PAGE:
Big Tech is on a Mission to Kill the Master-slave Term

Racially connected terms face scrutiny

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Photo by Angela Compagnone on Unsplash

Background

The master-slave term has been a very popular term in tech and engineering. The use of the term goes back decades. It has mostly been used to show that a device or process controls one or more other devices or processes.

Of late, the master-slave word has come under scrutiny due to racial concerns. There has been growing concern as to what the term really represents and that it can be racially disturbing in many scenarios.

To that effect, there has been a movement, especially in the tech world to abolish the use of racially discriminating terms.

Current state

Tech giants Microsoft, Apple, Twitter, and Google all agree that offensive language has no place in tech. The open-source community has not been left behind either. For example, the Linux kernel team, Red Hat, PHP, MySQL, Jenkins are all adopting new terms to replace the master-slave term in their documentation and source code.

Recently GitHub changed the name of its default branch from master to main. See the new highlighted setup commands when you create a GitHub repository.

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Many in the industry now agree that the language we use must be as neutral as possible. Drupal and Redis have adopted the new term primary-replica. Below are more alternative terms.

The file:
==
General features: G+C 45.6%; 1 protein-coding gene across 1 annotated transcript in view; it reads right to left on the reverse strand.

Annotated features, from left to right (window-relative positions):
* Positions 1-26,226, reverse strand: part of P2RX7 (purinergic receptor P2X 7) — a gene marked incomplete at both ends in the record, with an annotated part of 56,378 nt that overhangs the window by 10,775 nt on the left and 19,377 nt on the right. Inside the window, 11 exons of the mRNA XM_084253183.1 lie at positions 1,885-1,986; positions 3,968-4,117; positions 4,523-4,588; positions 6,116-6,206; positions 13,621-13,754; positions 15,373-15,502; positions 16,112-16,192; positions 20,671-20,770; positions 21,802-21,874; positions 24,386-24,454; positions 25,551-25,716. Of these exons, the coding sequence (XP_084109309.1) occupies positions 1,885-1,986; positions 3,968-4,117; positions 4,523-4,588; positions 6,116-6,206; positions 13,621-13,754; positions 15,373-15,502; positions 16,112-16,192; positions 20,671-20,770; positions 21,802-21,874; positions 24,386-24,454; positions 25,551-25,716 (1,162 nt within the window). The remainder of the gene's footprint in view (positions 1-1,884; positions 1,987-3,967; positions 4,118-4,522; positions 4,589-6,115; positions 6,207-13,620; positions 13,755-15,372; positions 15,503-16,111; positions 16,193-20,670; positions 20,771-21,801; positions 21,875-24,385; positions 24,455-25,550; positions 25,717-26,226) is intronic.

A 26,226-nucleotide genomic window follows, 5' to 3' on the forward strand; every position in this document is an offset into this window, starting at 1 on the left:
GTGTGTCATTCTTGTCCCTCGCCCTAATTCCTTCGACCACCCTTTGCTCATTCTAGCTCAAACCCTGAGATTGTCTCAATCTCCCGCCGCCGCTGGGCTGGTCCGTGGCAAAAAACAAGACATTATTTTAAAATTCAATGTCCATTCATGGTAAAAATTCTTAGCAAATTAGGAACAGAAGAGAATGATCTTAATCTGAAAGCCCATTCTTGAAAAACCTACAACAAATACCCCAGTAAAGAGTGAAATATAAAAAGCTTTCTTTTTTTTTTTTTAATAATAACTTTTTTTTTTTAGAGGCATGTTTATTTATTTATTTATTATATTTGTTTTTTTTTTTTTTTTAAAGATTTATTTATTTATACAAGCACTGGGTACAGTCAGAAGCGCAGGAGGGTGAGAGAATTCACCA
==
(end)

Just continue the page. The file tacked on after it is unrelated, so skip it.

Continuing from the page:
Alternatives terms

If you are developer or architect it is time to adopt an alternative term. Here are some alternatives to the master-slave term that you can use in your projects.

  • hive-drone
  • primary-secondary
  • primary-replica
  • agency-operative
  • main-replica
  • initiator -target
  • host-proxy

Another term that has also faced scrutiny is blacklist-whitelist. Below are some of the alternative terms being used.

Alternatives to blacklist-whitelist

  • blocklist-passlist
  • denylist-allowlist

Final thoughts

While some individuals in the tech community believe that all this is shallow or myopic, researchers argue that continued use of use racially connected terms leads to racial stereotypes.

The new terms are here to stay, you better adopt and adapt.

Written by

I develop software by profession. My interests include: history, economics, politics & enterprise-architecture. I am a child of God.

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